Memo February 2001


A memo sent to correspondents, friends and acquaintances of The Budapest Observatory in February 2001

Dear Colleagues,

I was warned about the shortness of the last message. Indeed, less than 600 words. On the other hand, in order to respect your time, a ceiling of 800 words will be observed.

Country by country
Staying with statistics: the number of files on specific aspects of financing culture in 18 countries in east-central Europe, accessible via our web site, has gone beyond one hundred. The country which is best covered can be observed through 12 files; those who believe it is Hungary, are wrong. For the right answer, see our report . Having also in mind the Useful links section, the BO site can now really claim to be a portal.

Chances of the Internet
The latest few inclusions present the findings of one section of the Open Society Institute - Center for Publishing Development survey, conducted about the prospects of the use of Internet in homes, libraries and schools in (among others) our region. The issue has relevance to finances. Where do you think money matters more when it is about the spreading of Internet: at libraries or at schools? For the answers in the survey follow the route given above.

As the elaboration of the survey proceeds comparative tables on further topics will be on display at the OSI site, with access from ours. Next comes book distribution.

Tax incentives
The country profiles have been updated to reflect conditions in 2001. Changes are not always for the better: until last year Lithuanian law offered 200% tax reduction to donors to good causes, from now it is the dull 100% like elsewhere. I have not heard any explanation. Were businesses too generous? Or just no-one watched the hands of the finance minister as he was preparing amendments to tax legislation? Who knows more?

Zsofia Foldesi, new BO staff member, has dug out a few new pages from the internet, presenting now Latvia, Macedonia and Yugoslavia, too. (This reminds me of the many promises collected in this respect from Albania and Bosnia. Also our less than complete Czech and Romanian pages.)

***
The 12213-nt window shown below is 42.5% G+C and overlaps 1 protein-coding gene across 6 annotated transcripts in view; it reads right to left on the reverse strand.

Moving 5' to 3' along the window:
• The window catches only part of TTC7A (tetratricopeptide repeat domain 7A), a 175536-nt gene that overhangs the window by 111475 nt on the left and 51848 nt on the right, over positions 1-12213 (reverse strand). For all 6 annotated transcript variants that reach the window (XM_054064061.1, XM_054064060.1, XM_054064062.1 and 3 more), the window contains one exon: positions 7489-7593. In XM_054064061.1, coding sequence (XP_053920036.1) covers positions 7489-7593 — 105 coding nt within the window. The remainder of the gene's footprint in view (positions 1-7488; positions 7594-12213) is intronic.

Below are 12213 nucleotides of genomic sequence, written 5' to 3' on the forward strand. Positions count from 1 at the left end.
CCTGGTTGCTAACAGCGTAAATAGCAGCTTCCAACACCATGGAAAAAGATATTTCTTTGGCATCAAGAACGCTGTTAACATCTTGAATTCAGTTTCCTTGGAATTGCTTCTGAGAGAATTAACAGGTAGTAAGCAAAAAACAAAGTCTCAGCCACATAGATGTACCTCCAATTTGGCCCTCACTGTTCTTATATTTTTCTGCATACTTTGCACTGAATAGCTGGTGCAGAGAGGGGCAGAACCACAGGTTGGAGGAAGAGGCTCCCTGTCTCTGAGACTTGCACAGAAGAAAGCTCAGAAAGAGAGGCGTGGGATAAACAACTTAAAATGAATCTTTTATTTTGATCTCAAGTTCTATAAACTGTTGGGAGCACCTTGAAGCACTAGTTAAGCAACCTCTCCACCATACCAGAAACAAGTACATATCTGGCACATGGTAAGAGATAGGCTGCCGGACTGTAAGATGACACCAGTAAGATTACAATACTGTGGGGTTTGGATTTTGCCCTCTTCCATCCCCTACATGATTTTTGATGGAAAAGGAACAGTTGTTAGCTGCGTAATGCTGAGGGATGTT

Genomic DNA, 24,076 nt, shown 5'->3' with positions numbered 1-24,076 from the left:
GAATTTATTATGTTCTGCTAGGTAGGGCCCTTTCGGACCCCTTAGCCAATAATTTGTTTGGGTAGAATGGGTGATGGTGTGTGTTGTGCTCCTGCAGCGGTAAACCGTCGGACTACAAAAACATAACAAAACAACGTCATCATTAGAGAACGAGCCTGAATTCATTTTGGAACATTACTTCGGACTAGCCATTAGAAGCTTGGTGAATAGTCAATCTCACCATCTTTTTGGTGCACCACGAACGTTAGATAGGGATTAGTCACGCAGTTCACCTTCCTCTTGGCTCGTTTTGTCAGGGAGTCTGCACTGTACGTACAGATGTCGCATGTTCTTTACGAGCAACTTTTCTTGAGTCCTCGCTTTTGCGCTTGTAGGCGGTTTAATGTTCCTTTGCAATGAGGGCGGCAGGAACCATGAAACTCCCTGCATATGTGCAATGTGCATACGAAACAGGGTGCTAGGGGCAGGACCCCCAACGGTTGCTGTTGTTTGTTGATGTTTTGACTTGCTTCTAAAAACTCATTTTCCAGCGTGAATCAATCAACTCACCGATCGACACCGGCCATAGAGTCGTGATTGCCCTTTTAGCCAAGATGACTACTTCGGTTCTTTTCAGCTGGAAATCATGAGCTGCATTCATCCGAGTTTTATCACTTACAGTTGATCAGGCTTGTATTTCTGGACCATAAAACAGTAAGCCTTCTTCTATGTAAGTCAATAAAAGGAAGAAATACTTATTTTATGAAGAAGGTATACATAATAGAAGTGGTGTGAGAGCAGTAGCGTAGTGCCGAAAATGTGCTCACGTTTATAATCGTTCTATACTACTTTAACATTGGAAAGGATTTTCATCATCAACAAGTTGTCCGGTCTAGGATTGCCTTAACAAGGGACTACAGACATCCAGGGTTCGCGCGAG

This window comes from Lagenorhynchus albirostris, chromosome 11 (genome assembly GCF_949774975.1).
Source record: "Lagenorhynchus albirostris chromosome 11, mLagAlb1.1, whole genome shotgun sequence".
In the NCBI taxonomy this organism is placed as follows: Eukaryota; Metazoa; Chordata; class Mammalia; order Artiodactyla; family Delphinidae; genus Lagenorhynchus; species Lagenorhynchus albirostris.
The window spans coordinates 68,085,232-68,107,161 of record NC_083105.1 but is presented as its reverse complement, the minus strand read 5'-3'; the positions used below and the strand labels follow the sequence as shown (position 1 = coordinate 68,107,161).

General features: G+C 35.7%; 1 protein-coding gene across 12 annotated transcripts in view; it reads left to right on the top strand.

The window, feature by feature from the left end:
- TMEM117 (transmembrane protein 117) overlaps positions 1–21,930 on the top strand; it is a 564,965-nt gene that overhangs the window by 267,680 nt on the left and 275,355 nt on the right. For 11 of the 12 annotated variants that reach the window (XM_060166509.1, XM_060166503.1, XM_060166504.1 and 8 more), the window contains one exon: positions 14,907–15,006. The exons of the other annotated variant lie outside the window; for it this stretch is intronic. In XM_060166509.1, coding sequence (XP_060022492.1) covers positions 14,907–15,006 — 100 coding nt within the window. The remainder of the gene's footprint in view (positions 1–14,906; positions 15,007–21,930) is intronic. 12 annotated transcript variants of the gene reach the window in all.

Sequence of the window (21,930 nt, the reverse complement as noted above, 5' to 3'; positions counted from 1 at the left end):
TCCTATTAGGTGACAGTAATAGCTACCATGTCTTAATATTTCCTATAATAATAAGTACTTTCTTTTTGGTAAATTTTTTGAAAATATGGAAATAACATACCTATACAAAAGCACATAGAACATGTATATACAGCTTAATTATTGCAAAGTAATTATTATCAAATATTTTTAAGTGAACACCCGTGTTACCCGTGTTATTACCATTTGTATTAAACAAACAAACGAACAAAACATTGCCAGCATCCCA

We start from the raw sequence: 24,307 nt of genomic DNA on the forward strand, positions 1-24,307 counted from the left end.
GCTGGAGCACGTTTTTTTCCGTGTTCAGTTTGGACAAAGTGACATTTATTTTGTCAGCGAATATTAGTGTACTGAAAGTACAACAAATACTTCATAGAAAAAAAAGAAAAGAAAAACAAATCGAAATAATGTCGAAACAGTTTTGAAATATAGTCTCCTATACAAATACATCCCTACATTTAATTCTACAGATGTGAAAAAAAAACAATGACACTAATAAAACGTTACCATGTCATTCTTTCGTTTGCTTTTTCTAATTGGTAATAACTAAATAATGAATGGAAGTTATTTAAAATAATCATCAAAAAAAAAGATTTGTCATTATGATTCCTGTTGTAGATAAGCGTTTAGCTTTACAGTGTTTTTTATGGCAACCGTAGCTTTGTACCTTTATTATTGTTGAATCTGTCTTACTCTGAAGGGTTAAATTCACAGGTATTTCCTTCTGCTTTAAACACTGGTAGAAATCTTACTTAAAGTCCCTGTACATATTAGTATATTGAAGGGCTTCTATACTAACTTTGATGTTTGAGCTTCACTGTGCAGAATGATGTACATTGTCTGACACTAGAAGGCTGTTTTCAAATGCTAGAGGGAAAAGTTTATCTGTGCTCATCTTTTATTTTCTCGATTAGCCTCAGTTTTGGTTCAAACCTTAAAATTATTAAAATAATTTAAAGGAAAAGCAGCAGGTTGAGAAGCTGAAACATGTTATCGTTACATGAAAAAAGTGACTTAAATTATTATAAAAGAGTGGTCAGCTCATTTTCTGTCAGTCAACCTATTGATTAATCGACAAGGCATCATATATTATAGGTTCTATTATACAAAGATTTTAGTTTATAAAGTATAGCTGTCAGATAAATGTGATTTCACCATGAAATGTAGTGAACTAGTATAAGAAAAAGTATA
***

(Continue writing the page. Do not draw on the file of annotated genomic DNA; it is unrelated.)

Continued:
Screening the web pages of the European Union produced an interesting document in this field. A Communication from the commission of a few years ago - no more recent information was found - on the assistance given to ngo-s in the member states. This includes references to tax reliefs, which we labouriously cut out and added to our collection.

The summarising done for the Council of Europe (see previous memo) contributed to our conceptual clearsightedness in the maze of sponsoring, donation, gifts etc. Hopefully the respective pages of our site confirm this statement.

I keep the Hungarian word (with accents in the original), which comfortably denotes both the processes as well as the items to be presented at - tenders, calls for proposal, competitions and applications... It is often not easy to find the correct English equivalent.

Anyway, with two of the early projects reaching relative completion (on public grants and tax incentives), it is time to venture into new fields. BO participates in a number of palyazatok now and preparations are being taken about new projects: areas where phenomena of cultural finances can be compared between countries.

The crucial thing is not to identify the topic, I believe, even from the funders' point of view. The most important is to find the right people who guarantee success. If we see potentials in an idea and the persons behind, BO will do its best to get the necessary means. (Money.) I hope to be more specific next time.

The Visegrad Fund
This Fund is accessible only for the four members, Czech Republic, Hungary, Poland and Slovakia. For the others a look at here tells about  the functioning of a subregional fund, with cultural content also.

Bigger, better, beautiful?
By the time of the next BO memo the outline paper on the European conference planned for February 2002 with this title will be complete and I can report about early developments in the preparation. The subject will be the impact of EU enlargement on cultural opportunities across Europe, seen from both sides. (Actually even from more angles.) The idea came from Euclid, London, with whom BO is busy preparing, involving the EU cultural contact point for Hungary. We expect altogether about 200 participants.